Monday, December 6, 2010

Are We There Yet? The Politics of Anticipation after Danny Williams

Are We There Yet? The Politics of Anticipation after Danny Williams

Like everything else about Danny Williams, this was no ordinary resignation. Mr. Williams’ departure marks a provincial watershed, one of those rare moments when a political culture is on the cusp of transformation. As the tributes keep pouring in, it is tempting to see Williams’ premiership as marking a new era in the history of Newfoundland and Labrador. According to the conventional wisdom, 2003 is Year One, because it signaled the end of defeatism and the beginning of a new polity based on pride, strength, and determination. Danny Williams built on a resurgent Newfoundland nationalism that was already prevalent in the political culture, even in the Liberal administration of Roger Grimes; but Williams took this nationalism in a new direction. Williams' first task was to make a rhetorical break with the past: far from being trapped by history, Newfoundlanders were now going to break free from the shackles of federalist oppression. As luck would have it, the Tories took power as the price of oil shot up dramatically and many commentators started talking about "the Williams effect," which drew a sharp line between the alleged weak Liberal past and the strong Tory present.

In his seven years in power, Danny Williams accomplished nothing less than the rebranding of an entire province. This rebranding was both literal and figurative, as the government commissioned a new provincial logo complete with a new spelling of the province’s name. Danny Williams took his nationalist politics further than any premier would dare (Brian Peckford included), and in late 2004 he ordered the Canadian flag hauled down as he engineered a showdown with Prime Minister Paul Martin. Looking back on this recent event, what is remarkable is how unremarkable it has become: few commentators even bother to mention the flag incident any longer, let alone debate its significance. What is remembered instead is Williams’ triumphalism. Victory over Ottawa, victory over the oil companies, victory over AbitibiBowater. As with every aspect of the Williams regime, he relentlessly branded himself, his party, and now the province as heroic. With the achievement of "have status" due to oil revenues, Williams took the province to the promised land that Brian Peckford could only dream of. He embraced a type of ethnic nationalism that went further than the provincialist rhetoric of his predecessors – he publicly invoked the term "race" to describe the people of Newfoundland and Labrador – and his relentless personal attacks on enemies and rivals created new standards of incivility in public debate.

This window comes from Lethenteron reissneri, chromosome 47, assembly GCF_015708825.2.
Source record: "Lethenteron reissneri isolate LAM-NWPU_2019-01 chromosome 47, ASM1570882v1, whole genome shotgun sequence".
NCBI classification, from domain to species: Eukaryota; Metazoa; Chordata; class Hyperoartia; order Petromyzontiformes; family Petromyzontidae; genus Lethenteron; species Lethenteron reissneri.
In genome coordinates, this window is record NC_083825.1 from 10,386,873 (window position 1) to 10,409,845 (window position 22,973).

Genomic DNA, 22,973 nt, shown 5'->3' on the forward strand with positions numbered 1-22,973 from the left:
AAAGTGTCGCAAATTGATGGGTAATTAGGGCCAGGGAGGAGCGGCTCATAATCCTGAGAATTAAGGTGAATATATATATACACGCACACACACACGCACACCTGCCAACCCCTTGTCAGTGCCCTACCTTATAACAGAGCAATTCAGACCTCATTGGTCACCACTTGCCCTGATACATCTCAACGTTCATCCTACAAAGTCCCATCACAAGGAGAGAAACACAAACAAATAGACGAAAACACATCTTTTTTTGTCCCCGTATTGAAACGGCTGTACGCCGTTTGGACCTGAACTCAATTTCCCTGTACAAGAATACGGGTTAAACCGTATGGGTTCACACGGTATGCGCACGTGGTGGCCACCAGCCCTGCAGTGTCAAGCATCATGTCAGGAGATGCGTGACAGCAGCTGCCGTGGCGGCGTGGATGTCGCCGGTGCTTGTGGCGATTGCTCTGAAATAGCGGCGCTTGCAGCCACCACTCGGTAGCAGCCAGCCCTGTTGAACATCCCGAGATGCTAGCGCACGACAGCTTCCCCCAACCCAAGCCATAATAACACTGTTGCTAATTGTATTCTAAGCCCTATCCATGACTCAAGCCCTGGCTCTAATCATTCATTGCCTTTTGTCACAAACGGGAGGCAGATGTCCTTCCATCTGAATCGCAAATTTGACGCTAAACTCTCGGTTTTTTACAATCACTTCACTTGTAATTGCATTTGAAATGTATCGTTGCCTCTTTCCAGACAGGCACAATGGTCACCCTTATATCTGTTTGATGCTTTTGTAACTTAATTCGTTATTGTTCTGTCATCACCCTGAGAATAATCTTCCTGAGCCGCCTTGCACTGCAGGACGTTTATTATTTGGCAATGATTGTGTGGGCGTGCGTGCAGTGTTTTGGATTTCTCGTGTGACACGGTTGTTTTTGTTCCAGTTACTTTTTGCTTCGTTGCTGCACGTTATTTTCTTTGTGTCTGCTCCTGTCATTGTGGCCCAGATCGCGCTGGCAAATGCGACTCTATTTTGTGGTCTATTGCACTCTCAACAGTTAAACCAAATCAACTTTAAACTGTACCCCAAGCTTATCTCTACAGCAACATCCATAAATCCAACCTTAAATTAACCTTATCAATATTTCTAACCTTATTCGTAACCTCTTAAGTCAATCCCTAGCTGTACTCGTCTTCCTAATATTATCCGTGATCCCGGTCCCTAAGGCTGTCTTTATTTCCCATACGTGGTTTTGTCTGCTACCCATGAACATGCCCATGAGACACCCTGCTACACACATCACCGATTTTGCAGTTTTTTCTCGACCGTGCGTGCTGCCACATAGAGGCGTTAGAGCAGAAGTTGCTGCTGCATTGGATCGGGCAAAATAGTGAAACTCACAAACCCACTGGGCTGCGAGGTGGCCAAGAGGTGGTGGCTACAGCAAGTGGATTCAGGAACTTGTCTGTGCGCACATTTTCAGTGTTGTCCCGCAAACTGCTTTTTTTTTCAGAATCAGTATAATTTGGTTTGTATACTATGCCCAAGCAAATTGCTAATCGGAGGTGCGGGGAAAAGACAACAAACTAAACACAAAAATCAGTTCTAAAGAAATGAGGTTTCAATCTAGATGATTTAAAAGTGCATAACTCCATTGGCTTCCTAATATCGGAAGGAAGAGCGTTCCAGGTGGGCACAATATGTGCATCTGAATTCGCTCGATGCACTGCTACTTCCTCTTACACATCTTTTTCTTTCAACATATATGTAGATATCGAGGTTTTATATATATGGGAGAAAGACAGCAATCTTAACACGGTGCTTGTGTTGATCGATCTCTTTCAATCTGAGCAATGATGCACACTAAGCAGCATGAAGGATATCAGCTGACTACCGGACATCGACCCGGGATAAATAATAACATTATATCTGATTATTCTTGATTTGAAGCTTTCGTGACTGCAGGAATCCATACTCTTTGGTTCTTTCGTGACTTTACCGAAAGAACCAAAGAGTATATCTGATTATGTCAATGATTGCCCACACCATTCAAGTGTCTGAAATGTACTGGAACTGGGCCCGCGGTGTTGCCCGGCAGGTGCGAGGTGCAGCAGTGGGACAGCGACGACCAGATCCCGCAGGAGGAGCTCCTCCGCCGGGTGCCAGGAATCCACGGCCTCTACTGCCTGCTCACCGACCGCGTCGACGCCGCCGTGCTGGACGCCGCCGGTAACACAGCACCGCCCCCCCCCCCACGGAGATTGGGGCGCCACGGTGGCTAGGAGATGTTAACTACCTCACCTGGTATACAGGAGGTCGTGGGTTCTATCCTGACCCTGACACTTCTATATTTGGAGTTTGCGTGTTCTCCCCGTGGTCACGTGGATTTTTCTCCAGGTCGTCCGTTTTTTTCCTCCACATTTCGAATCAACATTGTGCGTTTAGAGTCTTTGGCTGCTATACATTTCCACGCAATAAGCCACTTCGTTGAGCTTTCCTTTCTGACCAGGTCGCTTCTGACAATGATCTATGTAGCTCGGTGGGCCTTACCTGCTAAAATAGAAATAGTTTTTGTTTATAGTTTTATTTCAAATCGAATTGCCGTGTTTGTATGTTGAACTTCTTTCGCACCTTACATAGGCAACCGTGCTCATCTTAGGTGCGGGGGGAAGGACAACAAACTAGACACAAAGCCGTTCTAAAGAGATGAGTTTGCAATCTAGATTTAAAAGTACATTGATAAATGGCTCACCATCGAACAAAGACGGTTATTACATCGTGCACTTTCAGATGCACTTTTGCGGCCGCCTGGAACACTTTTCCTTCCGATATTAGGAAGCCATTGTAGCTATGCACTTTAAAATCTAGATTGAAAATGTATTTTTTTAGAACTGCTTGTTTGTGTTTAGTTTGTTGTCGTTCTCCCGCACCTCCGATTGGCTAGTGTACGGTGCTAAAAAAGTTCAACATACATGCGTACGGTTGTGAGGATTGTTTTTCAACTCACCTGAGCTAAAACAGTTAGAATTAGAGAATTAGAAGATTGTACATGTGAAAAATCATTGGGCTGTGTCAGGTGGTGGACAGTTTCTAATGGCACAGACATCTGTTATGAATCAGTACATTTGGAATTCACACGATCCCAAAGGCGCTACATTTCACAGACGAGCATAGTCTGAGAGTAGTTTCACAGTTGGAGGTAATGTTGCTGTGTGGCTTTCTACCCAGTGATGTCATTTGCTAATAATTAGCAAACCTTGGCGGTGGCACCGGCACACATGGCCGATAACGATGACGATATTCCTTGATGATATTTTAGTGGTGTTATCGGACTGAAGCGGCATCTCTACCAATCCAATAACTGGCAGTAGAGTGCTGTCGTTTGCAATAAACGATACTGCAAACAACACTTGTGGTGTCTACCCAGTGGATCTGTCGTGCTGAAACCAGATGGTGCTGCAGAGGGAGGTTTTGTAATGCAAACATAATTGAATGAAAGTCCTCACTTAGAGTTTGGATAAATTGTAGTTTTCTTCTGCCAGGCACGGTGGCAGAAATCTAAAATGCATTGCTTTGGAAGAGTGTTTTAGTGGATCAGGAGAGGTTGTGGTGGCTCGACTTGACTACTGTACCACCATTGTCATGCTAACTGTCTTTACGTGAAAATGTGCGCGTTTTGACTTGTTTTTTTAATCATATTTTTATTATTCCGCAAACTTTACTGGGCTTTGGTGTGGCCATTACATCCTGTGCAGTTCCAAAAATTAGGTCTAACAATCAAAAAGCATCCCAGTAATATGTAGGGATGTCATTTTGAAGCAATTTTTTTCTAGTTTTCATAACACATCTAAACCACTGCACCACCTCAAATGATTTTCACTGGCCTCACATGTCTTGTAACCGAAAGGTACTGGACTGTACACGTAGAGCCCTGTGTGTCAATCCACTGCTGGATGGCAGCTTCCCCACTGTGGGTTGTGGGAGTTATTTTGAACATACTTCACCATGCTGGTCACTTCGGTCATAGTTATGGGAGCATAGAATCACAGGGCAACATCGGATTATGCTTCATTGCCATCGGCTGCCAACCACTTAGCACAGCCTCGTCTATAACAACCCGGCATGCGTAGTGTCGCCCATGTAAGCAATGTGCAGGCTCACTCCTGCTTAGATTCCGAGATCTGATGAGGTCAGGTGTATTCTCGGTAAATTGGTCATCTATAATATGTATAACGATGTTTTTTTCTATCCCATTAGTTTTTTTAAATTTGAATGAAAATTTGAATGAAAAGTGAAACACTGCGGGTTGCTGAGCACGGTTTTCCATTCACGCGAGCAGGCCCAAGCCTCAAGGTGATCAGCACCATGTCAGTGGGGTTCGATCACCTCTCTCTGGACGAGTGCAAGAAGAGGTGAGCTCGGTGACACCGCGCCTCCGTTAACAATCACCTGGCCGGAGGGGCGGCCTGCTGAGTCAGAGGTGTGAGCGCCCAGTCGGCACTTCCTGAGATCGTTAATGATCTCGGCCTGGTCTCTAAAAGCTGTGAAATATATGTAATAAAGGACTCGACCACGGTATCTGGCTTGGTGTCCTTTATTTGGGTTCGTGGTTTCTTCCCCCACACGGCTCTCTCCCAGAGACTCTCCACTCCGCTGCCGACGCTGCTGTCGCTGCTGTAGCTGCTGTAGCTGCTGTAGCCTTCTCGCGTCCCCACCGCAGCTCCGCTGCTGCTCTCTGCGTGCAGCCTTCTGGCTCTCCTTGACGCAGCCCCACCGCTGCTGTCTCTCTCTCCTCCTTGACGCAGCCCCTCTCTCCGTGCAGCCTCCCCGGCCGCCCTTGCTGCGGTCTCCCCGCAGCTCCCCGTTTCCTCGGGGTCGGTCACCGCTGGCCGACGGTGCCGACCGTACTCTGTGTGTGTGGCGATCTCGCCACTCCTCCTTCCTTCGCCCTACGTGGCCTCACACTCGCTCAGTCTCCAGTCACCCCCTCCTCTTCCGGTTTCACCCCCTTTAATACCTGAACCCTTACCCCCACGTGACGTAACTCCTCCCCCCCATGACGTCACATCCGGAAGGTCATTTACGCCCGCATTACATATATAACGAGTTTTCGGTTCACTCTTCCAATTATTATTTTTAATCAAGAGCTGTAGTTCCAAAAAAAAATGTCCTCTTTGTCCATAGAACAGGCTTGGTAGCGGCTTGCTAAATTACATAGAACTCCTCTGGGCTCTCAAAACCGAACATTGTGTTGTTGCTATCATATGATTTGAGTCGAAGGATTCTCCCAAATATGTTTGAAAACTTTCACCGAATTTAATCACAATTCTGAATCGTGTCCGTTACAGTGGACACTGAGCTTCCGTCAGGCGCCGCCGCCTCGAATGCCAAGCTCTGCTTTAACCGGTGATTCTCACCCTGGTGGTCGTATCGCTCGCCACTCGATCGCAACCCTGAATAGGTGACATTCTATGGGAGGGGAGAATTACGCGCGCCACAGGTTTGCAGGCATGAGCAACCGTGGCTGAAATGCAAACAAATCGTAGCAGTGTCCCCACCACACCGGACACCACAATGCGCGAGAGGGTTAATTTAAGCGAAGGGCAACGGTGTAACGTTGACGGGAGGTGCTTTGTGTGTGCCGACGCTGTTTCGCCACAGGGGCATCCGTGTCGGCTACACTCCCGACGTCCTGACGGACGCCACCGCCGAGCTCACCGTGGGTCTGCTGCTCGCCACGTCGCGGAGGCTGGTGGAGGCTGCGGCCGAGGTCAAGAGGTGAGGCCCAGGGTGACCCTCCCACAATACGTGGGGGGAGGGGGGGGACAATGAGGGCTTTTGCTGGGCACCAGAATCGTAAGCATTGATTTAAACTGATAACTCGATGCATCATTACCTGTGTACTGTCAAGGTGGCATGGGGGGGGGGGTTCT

But underneath this political wave of change was a stronger current of historical continuity. Mr. Williams' premiership marked not the beginning of a new era but the end of an old one. Like all of his predecessors since Joey Smallwood, he was obsessed with natural resource development in general and Churchill Falls in particular. He saw himself as breaking with the past because he would succeed where they had failed. Far from attempting to take the province’s economy in a new direction, Mr. Williams wanted to fulfill Mr. Smallwood's dream and make Newfoundland and Labrador a regional energy powerhouse. Like most people of his generation, Mr. Williams viewed Churchill Falls as the holy grail of provincial politics. Development of the Lower Churchill represented not just economic development but cultural redemption. For forty years, the Lower Churchill has been the ultimate prize in provincial politics, the Mother of All Deals. When Bill Rowe prophesied in his recent book that signing such a deal would make Danny Williams "the greatest of our premiers," he was repeating a conventional wisdom older than many of his readers. The fact that Mr. Williams chose to resign almost immediately after he signed a tentative agreement that may develop part of the Lower Churchill demonstrated the power it wields over the provincial psyche.